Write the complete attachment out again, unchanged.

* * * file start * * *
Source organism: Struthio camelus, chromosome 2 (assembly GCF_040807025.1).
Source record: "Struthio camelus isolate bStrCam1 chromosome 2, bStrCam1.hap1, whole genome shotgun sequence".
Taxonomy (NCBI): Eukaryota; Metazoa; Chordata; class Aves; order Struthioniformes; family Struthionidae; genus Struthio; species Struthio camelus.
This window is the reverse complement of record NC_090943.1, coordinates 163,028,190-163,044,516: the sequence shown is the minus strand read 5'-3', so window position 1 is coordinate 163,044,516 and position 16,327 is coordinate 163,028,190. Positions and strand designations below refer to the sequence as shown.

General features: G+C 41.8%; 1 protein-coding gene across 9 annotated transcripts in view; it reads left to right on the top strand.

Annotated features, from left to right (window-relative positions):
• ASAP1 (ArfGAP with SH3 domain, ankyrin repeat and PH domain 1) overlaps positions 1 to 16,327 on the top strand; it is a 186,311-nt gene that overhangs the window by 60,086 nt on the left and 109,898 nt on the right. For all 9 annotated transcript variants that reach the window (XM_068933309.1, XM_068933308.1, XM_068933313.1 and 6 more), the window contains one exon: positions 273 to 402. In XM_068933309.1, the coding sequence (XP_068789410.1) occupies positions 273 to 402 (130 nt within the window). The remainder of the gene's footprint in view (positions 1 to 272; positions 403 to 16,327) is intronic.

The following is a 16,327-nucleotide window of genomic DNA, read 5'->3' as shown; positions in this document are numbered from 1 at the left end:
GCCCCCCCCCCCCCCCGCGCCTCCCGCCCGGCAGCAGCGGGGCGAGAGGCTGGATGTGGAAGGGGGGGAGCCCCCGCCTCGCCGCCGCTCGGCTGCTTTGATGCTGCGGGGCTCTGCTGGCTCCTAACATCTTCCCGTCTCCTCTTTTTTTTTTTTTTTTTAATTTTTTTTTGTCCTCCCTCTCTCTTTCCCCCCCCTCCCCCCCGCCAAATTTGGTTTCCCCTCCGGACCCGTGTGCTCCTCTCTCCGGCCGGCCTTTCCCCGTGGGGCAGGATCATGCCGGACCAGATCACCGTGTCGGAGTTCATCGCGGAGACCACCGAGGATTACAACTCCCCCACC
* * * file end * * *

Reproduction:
Source organism: Struthio camelus, chromosome 2 (assembly GCF_040807025.1).
Source record: "Struthio camelus isolate bStrCam1 chromosome 2, bStrCam1.hap1, whole genome shotgun sequence".
Taxonomy (NCBI): Eukaryota; Metazoa; Chordata; class Aves; order Struthioniformes; family Struthionidae; genus Struthio; species Struthio camelus.
This window is the reverse complement of record NC_090943.1, coordinates 163,028,190-163,044,516: the sequence shown is the minus strand read 5'-3', so window position 1 is coordinate 163,044,516 and position 16,327 is coordinate 163,028,190. Positions and strand designations below refer to the sequence as shown.

General features: G+C 41.8%; 1 protein-coding gene across 9 annotated transcripts in view; it reads left to right on the top strand.

Annotated features, from left to right (window-relative positions):
• ASAP1 (ArfGAP with SH3 domain, ankyrin repeat and PH domain 1) overlaps positions 1 to 16,327 on the top strand; it is a 186,311-nt gene that overhangs the window by 60,086 nt on the left and 109,898 nt on the right. For all 9 annotated transcript variants that reach the window (XM_068933309.1, XM_068933308.1, XM_068933313.1 and 6 more), the window contains one exon: positions 273 to 402. In XM_068933309.1, the coding sequence (XP_068789410.1) occupies positions 273 to 402 (130 nt within the window). The remainder of the gene's footprint in view (positions 1 to 272; positions 403 to 16,327) is intronic.

The following is a 16,327-nucleotide window of genomic DNA, read 5'->3' as shown; positions in this document are numbered from 1 at the left end:
GCCCCCCCCCCCCCCCGCGCCTCCCGCCCGGCAGCAGCGGGGCGAGAGGCTGGATGTGGAAGGGGGGGAGCCCCCGCCTCGCCGCCGCTCGGCTGCTTTGATGCTGCGGGGCTCTGCTGGCTCCTAACATCTTCCCGTCTCCTCTTTTTTTTTTTTTTTTTAATTTTTTTTTGTCCTCCCTCTCTCTTTCCCCCCCCTCCCCCCCGCCAAATTTGGTTTCCCCTCCGGACCCGTGTGCTCCTCTCTCCGGCCGGCCTTTCCCCGTGGGGCAGGATCATGCCGGACCAGATCACCGTGTCGGAGTTCATCGCGGAGACCACCGAGGATTACAACTCCCCCACC